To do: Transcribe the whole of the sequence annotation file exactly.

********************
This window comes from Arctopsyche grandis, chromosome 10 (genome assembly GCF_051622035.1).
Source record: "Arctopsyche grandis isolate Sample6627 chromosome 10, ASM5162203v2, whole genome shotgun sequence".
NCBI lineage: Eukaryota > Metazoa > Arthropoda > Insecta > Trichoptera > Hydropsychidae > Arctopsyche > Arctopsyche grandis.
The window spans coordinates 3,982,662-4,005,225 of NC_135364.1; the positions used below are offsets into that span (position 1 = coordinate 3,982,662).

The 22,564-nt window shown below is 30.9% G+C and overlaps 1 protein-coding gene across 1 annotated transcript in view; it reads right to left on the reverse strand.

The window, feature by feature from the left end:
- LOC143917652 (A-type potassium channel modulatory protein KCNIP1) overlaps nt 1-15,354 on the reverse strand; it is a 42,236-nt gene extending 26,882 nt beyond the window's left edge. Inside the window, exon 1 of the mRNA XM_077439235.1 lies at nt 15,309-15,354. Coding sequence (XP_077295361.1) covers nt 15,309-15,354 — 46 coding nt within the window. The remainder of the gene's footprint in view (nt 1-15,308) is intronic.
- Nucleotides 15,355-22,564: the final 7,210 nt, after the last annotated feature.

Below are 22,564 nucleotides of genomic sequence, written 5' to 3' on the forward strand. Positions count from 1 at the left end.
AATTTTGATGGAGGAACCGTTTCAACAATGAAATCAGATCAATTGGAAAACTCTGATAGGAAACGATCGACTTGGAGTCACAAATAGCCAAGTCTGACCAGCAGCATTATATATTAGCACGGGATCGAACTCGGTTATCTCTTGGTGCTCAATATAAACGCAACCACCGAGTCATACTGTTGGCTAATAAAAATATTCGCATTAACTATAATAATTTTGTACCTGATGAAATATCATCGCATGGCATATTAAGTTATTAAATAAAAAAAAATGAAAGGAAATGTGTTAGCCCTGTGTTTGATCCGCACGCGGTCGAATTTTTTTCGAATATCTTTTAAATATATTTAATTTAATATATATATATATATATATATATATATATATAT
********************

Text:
This window comes from Arctopsyche grandis, chromosome 10 (genome assembly GCF_051622035.1).
Source record: "Arctopsyche grandis isolate Sample6627 chromosome 10, ASM5162203v2, whole genome shotgun sequence".
NCBI lineage: Eukaryota > Metazoa > Arthropoda > Insecta > Trichoptera > Hydropsychidae > Arctopsyche > Arctopsyche grandis.
The window spans coordinates 3,982,662-4,005,225 of NC_135364.1; the positions used below are offsets into that span (position 1 = coordinate 3,982,662).

The 22,564-nt window shown below is 30.9% G+C and overlaps 1 protein-coding gene across 1 annotated transcript in view; it reads right to left on the reverse strand.

The window, feature by feature from the left end:
- LOC143917652 (A-type potassium channel modulatory protein KCNIP1) overlaps nt 1-15,354 on the reverse strand; it is a 42,236-nt gene extending 26,882 nt beyond the window's left edge. Inside the window, exon 1 of the mRNA XM_077439235.1 lies at nt 15,309-15,354. Coding sequence (XP_077295361.1) covers nt 15,309-15,354 — 46 coding nt within the window. The remainder of the gene's footprint in view (nt 1-15,308) is intronic.
- Nucleotides 15,355-22,564: the final 7,210 nt, after the last annotated feature.

Below are 22,564 nucleotides of genomic sequence, written 5' to 3' on the forward strand. Positions count from 1 at the left end.
AATTTTGATGGAGGAACCGTTTCAACAATGAAATCAGATCAATTGGAAAACTCTGATAGGAAACGATCGACTTGGAGTCACAAATAGCCAAGTCTGACCAGCAGCATTATATATTAGCACGGGATCGAACTCGGTTATCTCTTGGTGCTCAATATAAACGCAACCACCGAGTCATACTGTTGGCTAATAAAAATATTCGCATTAACTATAATAATTTTGTACCTGATGAAATATCATCGCATGGCATATTAAGTTATTAAATAAAAAAAAATGAAAGGAAATGTGTTAGCCCTGTGTTTGATCCGCACGCGGTCGAATTTTTTTCGAATATCTTTTAAATATATTTAATTTAATATATATATATATATATATATATATATATATAT